The Facts About Vitamin D Deficiency

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Oh, winter—where days are short, nights are long, and wind chill forces tears to your eyes. The decrease in temperature isn't ideal, but what I find most concerning is the lack of daylight. With notably less exposure to sunshine, I wondered whether I might soon find myself suffering from a Vitamin D deficiency. So I began to investigate.

First, a primer: Vitamin D helps the body to absorb phosphorous and calcium, which are essential to bone growth, Neica Goldburg, MD, cardiologist and director of the Joan H. Tisch Center for Women’s Health explains. And 66 percent of people worldwide have inadequate levels of it—leading to many problems, including insufficient bone density, fatigue, and muscle aches.

Now, you're no more likely to have a Vitamin D deficiency in the winter than you are at any other time. While exposure to ultraviolet light does create Vitamin D in your body, so do a lot of other things. Like food! Things like fish like tuna, swordfish, salmon, and sardines. Fortified foods like cows milk, juices, yogurts, and often ready-to-go cereals, provide Vitamin D as well, Leah Silberman, a clinical registered dietitian nutritionist, says. She recommends making an egg and shiitake mushroom omelet to double up on Vitamin D, too. Alternatively, you can take a daily multi-vitamin or Vitamin D supplement. Choose D3 (cholecalciferol) rather than D2 (ergocalciferol) if we're getting specific.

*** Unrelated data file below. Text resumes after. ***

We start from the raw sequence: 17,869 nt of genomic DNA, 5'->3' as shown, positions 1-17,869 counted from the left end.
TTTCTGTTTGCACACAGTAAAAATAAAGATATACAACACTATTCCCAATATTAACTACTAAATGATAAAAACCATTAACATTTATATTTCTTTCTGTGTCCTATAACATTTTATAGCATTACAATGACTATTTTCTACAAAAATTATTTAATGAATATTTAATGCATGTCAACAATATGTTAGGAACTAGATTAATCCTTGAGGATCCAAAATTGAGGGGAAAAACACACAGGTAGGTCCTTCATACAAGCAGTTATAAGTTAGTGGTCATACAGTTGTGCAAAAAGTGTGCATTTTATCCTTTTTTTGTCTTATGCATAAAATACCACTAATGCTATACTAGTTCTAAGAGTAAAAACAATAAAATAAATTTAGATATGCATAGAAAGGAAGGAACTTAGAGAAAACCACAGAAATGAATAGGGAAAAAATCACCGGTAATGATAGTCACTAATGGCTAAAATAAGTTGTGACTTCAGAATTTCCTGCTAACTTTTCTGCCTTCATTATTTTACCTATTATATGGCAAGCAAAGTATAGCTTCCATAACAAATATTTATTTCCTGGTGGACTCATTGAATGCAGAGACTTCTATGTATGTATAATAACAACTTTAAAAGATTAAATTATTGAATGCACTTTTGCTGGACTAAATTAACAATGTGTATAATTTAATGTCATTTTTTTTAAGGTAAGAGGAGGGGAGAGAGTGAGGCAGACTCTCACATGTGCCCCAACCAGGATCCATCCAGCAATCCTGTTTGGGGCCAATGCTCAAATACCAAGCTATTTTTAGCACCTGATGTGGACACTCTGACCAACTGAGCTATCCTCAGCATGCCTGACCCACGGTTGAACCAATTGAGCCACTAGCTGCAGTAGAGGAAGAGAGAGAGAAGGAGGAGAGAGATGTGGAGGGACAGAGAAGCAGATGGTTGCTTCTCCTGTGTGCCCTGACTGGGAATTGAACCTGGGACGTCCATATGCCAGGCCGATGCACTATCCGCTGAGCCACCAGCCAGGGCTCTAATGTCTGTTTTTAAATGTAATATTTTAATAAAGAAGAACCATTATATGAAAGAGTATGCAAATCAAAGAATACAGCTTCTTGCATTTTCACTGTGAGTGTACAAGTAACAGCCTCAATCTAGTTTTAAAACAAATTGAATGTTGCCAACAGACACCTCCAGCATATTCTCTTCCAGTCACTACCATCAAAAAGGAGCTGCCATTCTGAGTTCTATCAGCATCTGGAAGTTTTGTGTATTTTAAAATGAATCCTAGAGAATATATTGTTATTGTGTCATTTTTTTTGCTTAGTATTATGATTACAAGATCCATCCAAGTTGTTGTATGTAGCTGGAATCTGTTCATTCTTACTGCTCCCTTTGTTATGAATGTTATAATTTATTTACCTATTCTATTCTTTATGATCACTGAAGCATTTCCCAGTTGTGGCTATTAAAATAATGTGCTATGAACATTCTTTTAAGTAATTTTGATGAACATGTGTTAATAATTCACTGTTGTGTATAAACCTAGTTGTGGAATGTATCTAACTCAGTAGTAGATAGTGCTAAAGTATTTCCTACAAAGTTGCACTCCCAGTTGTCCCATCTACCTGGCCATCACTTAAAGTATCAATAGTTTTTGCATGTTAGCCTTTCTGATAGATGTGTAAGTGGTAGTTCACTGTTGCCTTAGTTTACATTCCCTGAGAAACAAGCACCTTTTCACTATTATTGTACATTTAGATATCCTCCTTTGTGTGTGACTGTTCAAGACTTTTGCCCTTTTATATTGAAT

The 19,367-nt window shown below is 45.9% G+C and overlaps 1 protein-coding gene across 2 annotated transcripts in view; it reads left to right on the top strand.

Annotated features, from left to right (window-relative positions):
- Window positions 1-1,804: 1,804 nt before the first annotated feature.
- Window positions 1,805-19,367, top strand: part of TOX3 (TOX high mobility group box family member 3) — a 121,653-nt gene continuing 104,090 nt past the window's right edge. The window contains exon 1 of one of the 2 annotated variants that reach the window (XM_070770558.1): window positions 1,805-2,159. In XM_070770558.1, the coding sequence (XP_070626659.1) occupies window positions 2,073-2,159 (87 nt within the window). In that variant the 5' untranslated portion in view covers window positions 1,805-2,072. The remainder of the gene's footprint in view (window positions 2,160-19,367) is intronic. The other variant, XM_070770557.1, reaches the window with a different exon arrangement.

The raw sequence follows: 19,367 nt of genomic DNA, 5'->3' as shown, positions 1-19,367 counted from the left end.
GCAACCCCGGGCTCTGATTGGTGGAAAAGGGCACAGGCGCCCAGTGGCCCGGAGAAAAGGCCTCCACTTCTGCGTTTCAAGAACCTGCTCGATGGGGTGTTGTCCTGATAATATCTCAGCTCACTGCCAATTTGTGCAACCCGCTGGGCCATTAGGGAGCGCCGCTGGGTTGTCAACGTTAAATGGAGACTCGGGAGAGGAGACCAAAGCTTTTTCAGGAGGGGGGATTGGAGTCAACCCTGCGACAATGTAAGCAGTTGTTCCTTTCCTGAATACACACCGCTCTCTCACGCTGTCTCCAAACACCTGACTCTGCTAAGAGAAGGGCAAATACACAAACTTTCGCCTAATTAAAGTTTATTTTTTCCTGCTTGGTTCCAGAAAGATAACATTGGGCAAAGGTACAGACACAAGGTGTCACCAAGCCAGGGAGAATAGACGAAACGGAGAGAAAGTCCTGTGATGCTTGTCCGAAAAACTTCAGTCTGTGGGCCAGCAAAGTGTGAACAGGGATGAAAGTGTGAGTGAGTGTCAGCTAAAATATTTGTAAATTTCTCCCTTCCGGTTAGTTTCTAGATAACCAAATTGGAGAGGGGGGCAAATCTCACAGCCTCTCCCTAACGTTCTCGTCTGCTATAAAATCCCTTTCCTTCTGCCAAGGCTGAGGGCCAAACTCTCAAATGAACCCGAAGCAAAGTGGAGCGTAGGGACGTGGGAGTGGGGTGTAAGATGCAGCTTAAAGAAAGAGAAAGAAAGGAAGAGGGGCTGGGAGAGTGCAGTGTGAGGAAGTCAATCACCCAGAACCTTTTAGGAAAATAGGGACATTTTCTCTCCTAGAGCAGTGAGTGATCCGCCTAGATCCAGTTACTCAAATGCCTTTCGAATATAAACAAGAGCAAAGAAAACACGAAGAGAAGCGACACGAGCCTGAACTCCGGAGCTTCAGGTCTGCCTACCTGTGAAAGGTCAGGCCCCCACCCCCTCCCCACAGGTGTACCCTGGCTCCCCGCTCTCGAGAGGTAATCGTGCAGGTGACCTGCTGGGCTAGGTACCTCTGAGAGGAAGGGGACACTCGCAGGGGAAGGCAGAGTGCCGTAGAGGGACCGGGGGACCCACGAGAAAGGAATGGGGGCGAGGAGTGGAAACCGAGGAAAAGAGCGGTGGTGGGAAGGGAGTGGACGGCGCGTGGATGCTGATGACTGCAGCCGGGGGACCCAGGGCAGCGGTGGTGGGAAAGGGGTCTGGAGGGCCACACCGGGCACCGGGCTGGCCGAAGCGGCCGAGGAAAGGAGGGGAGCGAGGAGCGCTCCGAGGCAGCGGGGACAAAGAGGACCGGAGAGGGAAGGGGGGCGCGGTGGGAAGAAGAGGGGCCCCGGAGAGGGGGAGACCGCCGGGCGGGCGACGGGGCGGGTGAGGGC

A common misconception (going back to the ultraviolet light) is that not wearing SPF while you're out and about is good idea because it ups your Vitamin D intake. Yes, it's true, sunscreen will block those UV rays and thus the production of Vitamin D, that’s no excuse to not wear it. Take it from dermatologist Peter Ehrnstrom, MD, of Alaska who says that even in the 49th state, “the number of skin cancers is overwhelmingly larger than the number of Vitamin D deficiencies.” It's also the number one cancer for young adults from 25 to 29.

A blood test from your healthcare provider is the only way to confirm your Vitamin D levels. Dr. Goldburg urges this option if you think you may suffer from a deficiency. She stresses if this is the case, food sources will not be sufficient alone and that the test will help your provider to determine the best course of action.

—Alexis Cheung

Photographed by Tom Newton.

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